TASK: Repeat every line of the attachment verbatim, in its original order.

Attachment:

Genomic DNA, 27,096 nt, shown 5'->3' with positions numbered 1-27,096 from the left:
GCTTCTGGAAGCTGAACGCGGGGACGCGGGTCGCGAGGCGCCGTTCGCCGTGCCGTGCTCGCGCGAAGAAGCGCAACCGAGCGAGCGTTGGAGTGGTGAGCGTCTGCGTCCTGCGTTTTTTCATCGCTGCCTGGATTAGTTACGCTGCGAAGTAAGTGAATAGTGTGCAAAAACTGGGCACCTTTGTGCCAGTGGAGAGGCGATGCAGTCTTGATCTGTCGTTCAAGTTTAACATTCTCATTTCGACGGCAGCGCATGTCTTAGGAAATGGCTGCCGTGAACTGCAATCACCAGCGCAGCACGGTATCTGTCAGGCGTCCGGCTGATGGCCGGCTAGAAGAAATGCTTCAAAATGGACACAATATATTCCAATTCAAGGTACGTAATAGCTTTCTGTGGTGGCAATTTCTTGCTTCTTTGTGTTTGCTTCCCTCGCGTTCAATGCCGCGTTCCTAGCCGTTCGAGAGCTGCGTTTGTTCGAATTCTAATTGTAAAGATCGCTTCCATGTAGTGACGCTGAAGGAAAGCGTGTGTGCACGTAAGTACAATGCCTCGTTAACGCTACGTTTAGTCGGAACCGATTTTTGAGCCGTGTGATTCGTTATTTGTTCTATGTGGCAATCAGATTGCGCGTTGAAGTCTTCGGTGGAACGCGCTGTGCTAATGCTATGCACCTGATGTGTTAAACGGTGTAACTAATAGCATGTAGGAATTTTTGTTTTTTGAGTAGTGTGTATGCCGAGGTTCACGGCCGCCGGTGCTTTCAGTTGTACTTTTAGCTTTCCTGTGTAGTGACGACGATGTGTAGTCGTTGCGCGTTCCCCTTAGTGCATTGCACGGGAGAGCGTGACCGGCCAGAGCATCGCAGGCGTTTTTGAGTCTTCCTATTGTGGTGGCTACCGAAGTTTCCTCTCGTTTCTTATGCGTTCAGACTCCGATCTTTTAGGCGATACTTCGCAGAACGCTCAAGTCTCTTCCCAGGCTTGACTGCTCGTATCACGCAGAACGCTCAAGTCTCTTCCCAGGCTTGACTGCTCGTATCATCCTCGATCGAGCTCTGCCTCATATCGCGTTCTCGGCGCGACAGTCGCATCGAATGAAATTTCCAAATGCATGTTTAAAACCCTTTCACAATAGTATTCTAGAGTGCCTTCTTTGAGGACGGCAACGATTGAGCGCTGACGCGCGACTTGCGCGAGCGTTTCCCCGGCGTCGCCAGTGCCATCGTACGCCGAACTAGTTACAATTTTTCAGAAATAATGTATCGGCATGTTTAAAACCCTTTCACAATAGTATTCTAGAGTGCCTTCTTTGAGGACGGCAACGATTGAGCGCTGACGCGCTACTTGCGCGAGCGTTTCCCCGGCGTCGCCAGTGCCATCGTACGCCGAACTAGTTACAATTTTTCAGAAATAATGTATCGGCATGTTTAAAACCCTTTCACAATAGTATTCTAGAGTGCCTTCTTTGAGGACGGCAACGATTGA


Genomic DNA, 27,096 nt, shown 5'->3' with positions numbered 1-27,096 from the left:
GCTTCTGGAAGCTGAACGCGGGGACGCGGGTCGCGAGGCGCCGTTCGCCGTGCCGTGCTCGCGCGAAGAAGCGCAACCGAGCGAGCGTTGGAGTGGTGAGCGTCTGCGTCCTGCGTTTTTTCATCGCTGCCTGGATTAGTTACGCTGCGAAGTAAGTGAATAGTGTGCAAAAACTGGGCACCTTTGTGCCAGTGGAGAGGCGATGCAGTCTTGATCTGTCGTTCAAGTTTAACATTCTCATTTCGACGGCAGCGCATGTCTTAGGAAATGGCTGCCGTGAACTGCAATCACCAGCGCAGCACGGTATCTGTCAGGCGTCCGGCTGATGGCCGGCTAGAAGAAATGCTTCAAAATGGACACAATATATTCCAATTCAAGGTACGTAATAGCTTTCTGTGGTGGCAATTTCTTGCTTCTTTGTGTTTGCTTCCCTCGCGTTCAATGCCGCGTTCCTAGCCGTTCGAGAGCTGCGTTTGTTCGAATTCTAATTGTAAAGATCGCTTCCATGTAGTGACGCTGAAGGAAAGCGTGTGTGCACGTAAGTACAATGCCTCGTTAACGCTACGTTTAGTCGGAACCGATTTTTGAGCCGTGTGATTCGTTATTTGTTCTATGTGGCAATCAGATTGCGCGTTGAAGTCTTCGGTGGAACGCGCTGTGCTAATGCTATGCACCTGATGTGTTAAACGGTGTAACTAATAGCATGTAGGAATTTTTGTTTTTTGAGTAGTGTGTATGCCGAGGTTCACGGCCGCCGGTGCTTTCAGTTGTACTTTTAGCTTTCCTGTGTAGTGACGACGATGTGTAGTCGTTGCGCGTTCCCCTTAGTGCATTGCACGGGAGAGCGTGACCGGCCAGAGCATCGCAGGCGTTTTTGAGTCTTCCTATTGTGGTGGCTACCGAAGTTTCCTCTCGTTTCTTATGCGTTCAGACTCCGATCTTTTAGGCGATACTTCGCAGAACGCTCAAGTCTCTTCCCAGGCTTGACTGCTCGTATCACGCAGAACGCTCAAGTCTCTTCCCAGGCTTGACTGCTCGTATCATCCTCGATCGAGCTCTGCCTCATATCGCGTTCTCGGCGCGACAGTCGCATCGAATGAAATTTCCAAATGCATGTTTAAAACCCTTTCACAATAGTATTCTAGAGTGCCTTCTTTGAGGACGGCAACGATTGAGCGCTGACGCGCGACTTGCGCGAGCGTTTCCCCGGCGTCGCCAGTGCCATCGTACGCCGAACTAGTTACAATTTTTCAGAAATAATGTATCGGCATGTTTAAAACCCTTTCACAATAGTATTCTAGAGTGCCTTCTTTGAGGACGGCAACGATTGAGCGCTGACGCGCTACTTGCGCGAGCGTTTCCCCGGCGTCGCCAGTGCCATCGTACGCCGAACTAGTTACAATTTTTCAGAAATAATGTATCGGCATGTTTAAAACCCTTTCACAATAGTATTCTAGAGTGCCTTCTTTGAGGACGGCAACGATTGA